A man trying to keep his balance on his ramshackle bicycle sings the philosophy of life. Another one cribs and curses to balance his cycle. Its up to you to add coloured feathers to your wheel or make do with rusted spokes in the cycle of life.
Enjoy Morning Meanderings with a hot cup of tea or coffee and some cookies to munch on the food for thought. 😊 ☕️
It was almost after ten days that I stepped out of the house, the humidity had been unnerving and deterring too. The moment I stepped out, I realised things had not changed a bit, it was as humid as ever. But no, I was wrong, some things had changed.
The students in the second storey flat had gone, and I could see absolutely new faces, hurtling down the stairs. A group of girls stood on the stairs, their pouts fully pronounced, frozen in the act of taking a selfie [or is it a groupie?]. I smiled at them and they smiled back, a tad sheepishly, though.
“Carry on,” I said, and they carried on. Their pouts unfrozen, their smiles broader. The next moment the pic was uploaded on Facebook, love’s tenuous bond strengthened, for all to see and comment upon.
The tea kiosk had been upgraded, the wobbly stools replaced by benches and there was a sparkle in the eyes of the tea selling couple.
But Dharmendra’s shack had a deserted look. Maybe he had gone to his village. The three dogs who had become the self-styled guardians of his house, were nowhere to be seen, but a couple of robins hopped and pecked near the morose looking sigri , and a broom lay uselessly by its side. Had Vincent Van Gogh been around, he would definitely have transformed his shack and his sad looking sigri into a thing of beauty, providing joy forever. Suddenly his beautiful painting of a cottage with a woman standing near the window flashed before my eyes, and I found myself drifting into another world, walking up to the woman in the painting, away from the ear-callousing cacophony of an insane world.
Today, I had changed my route, where there seemed to be a profusion of people, profusion of apartments and profusion of chatter.
Hey, what was it? Had some starlings materialised from somewhere? There was a group of ladies walking right in front, speaking in shrill tones.
“What is the point of these student union elections?”
“I agree. Just a waste of time, waste of money.”
“Indeed. There have been so many protests, demands for recounting, violent clashes – students should study and leave politics to the politicians.” She was indignant, and at the word ‘leave’, she waved her hand so vigorously in the air, that it hit the nose of a dhoti clad cyclist coming from behind. He almost lost his balance, but regained it in time, to glare at her.
“Oh sorry, sorry,” she apologised profusely.
“Do baar ‘sorry’ kehney sey kya hoga? Agar main gir jaata? Agar main mar jaata” (What can be gained by saying sorry twice? What if I had fallen? What if I had died?) Wary of the third sorry, the dhoti-clad figure quickly cycled away, muttering under his breath.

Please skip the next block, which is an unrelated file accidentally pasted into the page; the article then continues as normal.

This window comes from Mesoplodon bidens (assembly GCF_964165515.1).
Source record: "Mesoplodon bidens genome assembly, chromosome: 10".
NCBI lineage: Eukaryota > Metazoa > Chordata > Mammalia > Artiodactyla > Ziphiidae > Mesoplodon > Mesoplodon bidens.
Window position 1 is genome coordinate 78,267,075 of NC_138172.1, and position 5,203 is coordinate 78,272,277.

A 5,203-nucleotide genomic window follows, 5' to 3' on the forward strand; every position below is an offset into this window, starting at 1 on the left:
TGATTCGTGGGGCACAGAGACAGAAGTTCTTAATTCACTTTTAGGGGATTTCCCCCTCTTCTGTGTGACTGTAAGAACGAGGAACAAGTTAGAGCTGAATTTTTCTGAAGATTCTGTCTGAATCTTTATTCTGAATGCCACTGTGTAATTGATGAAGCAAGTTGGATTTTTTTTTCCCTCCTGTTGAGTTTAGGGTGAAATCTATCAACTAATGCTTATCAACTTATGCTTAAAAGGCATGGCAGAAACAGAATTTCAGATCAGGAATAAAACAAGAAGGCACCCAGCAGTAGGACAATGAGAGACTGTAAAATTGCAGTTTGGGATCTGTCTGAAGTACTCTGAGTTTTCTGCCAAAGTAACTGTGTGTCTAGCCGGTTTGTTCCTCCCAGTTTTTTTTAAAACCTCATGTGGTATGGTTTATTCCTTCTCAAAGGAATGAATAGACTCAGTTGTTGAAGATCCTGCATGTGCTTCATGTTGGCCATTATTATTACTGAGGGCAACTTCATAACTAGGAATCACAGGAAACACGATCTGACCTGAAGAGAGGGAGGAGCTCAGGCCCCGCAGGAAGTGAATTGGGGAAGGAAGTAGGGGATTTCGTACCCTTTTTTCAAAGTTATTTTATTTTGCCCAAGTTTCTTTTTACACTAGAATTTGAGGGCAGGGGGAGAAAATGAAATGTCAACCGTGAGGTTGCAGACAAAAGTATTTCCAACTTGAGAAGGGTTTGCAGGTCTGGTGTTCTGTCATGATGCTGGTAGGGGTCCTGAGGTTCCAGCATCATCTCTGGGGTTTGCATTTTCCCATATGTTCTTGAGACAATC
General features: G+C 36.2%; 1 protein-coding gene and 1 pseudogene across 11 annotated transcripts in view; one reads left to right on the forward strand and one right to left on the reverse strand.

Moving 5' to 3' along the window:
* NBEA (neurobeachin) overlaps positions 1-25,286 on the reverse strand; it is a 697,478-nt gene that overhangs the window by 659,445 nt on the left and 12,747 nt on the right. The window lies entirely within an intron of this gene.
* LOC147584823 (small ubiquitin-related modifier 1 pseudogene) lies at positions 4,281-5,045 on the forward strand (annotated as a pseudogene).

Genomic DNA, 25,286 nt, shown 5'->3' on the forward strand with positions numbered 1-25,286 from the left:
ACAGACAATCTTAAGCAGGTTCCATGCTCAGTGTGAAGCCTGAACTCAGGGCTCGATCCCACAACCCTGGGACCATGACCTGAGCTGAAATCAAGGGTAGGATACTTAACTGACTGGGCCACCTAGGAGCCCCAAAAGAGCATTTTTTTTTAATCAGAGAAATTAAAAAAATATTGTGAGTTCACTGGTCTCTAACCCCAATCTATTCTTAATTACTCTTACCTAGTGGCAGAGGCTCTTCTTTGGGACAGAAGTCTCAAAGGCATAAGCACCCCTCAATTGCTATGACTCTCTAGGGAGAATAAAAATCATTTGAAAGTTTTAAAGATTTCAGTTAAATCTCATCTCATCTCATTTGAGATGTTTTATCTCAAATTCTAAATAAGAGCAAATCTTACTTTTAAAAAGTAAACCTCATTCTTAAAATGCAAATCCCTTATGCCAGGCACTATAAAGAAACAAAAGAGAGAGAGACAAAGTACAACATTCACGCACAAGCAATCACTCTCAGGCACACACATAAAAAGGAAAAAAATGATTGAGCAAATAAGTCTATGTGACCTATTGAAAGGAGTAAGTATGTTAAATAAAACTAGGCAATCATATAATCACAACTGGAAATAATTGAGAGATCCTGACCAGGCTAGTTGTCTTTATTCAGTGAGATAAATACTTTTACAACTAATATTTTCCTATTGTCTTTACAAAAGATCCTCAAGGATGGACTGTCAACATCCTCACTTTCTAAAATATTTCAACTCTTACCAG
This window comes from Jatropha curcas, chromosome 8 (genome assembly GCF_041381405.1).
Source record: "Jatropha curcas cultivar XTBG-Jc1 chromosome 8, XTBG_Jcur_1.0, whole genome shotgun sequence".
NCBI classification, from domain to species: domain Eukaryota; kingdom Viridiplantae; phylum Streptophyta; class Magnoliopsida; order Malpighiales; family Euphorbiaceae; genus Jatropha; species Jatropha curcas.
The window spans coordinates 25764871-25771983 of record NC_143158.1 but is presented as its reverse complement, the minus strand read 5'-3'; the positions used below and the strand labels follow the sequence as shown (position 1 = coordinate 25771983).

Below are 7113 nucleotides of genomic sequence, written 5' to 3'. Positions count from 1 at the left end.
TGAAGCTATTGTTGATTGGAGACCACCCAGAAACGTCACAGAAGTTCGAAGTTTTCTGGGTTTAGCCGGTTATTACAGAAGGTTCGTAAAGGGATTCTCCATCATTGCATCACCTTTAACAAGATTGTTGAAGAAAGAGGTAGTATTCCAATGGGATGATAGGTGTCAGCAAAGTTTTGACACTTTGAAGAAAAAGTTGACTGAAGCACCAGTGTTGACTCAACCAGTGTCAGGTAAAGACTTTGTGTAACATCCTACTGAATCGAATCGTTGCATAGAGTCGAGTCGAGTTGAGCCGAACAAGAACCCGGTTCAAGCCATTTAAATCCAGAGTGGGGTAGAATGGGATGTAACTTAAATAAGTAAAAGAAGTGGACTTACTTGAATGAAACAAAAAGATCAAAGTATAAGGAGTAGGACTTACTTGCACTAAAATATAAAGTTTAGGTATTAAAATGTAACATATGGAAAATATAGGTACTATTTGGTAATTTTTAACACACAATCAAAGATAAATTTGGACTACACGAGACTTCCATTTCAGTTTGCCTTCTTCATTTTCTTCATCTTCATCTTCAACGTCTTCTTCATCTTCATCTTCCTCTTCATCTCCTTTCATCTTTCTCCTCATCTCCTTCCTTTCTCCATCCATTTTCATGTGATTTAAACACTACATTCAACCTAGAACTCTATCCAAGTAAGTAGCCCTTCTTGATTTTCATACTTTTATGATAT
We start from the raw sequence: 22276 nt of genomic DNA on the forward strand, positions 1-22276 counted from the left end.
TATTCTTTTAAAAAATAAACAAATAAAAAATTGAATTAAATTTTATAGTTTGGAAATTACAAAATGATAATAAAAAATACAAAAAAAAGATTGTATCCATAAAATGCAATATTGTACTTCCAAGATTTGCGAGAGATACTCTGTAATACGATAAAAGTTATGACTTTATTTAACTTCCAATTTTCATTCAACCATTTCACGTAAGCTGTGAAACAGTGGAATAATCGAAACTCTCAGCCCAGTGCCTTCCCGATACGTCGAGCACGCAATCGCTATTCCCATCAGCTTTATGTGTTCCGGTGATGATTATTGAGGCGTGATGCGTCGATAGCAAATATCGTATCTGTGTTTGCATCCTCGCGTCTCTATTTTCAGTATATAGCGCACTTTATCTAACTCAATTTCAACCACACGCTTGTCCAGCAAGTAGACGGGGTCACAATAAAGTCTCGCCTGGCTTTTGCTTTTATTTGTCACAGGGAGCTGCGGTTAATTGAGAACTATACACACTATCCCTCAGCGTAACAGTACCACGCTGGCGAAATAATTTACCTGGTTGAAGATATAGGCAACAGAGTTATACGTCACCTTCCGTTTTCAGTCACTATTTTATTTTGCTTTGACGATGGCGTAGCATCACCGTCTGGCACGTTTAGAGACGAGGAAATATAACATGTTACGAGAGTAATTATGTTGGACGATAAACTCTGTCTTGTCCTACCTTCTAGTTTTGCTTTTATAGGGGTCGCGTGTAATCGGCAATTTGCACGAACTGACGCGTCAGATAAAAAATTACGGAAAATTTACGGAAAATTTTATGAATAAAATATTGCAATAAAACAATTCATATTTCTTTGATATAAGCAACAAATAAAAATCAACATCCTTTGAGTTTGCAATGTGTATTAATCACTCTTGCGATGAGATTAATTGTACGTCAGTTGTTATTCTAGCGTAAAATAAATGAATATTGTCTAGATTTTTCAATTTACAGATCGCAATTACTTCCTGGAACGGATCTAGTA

Behind him, the human starlings continued chirping, trilling, chattering, interspersed with fist thumping and flailing of arms. The flow of their earnest and voluble discussion would have continued unabated, had they not got tired.
As my tired feet plodded home, a lapwing burst into a string of pee-wits. The music of the avian community stopped, and I stopped in my tracks too.
My philosophy of life was being sung by a man on a ramshackle bicycle:
‘Kissi ki muskurahaton pey ho nissar
Kissi ka dard mil sakey to ley udhar’
Now everything went quiet, there was just the sound of music. Soothing. Serene. Soul-stirring. I kept watching the bedraggled man on the ramshackle bicycle, as he rode away, singing so ethereally, becoming a speck in the distance.
I walked on, resolving to listen to this classic Shailendra song from Anari, as soon as I reached home. Till then, I would be content with just humming it, albeit a little off-key. Certainly, off-key humming would not detract from the immense beauty of the song, or would it?
Its up to you to add coloured feathers to your wheel or make do with rusted spokes in the cycle of life.
We are editorially independent, not funded, supported or influenced by investors or agencies. We try to keep our content easily readable in an undisturbed interface, not swamped by advertisements and pop-ups. Our mission is to provide a platform you can call your own creative outlet and everyone from renowned authors and critics to budding bloggers, artists, teen writers and kids love to build their own space here and share with the world.
When readers like you contribute, big or small, it goes directly into funding our initiative. Your support helps us to keep striving towards making our content better. And yes, we need to build on this year after year. Support LnC-Silhouette with a little amount - and it only takes a minute. Thank you
Got a poem, story, musing or painting you would like to share with the world? Send your creative writings and expressions to firstname.lastname@example.org
Learning and Creativity publishes articles, stories, poems, reviews, and other literary works, artworks, photographs and other publishable material contributed by writers, artists and photographers as a friendly gesture. The opinions shared by the writers, artists and photographers are their personal opinion and does not reflect the opinion of Learning and Creativity- emagazine. Images used in the posts (not including those from Learning and Creativity's own photo archives) have been procured from the contributors themselves, public forums, social networking sites, publicity releases, free photo sites such as Pixabay, Pexels, Morguefile, etc and Wikimedia Creative Commons. Please inform us if any of the images used here are copyrighted, we will pull those images down.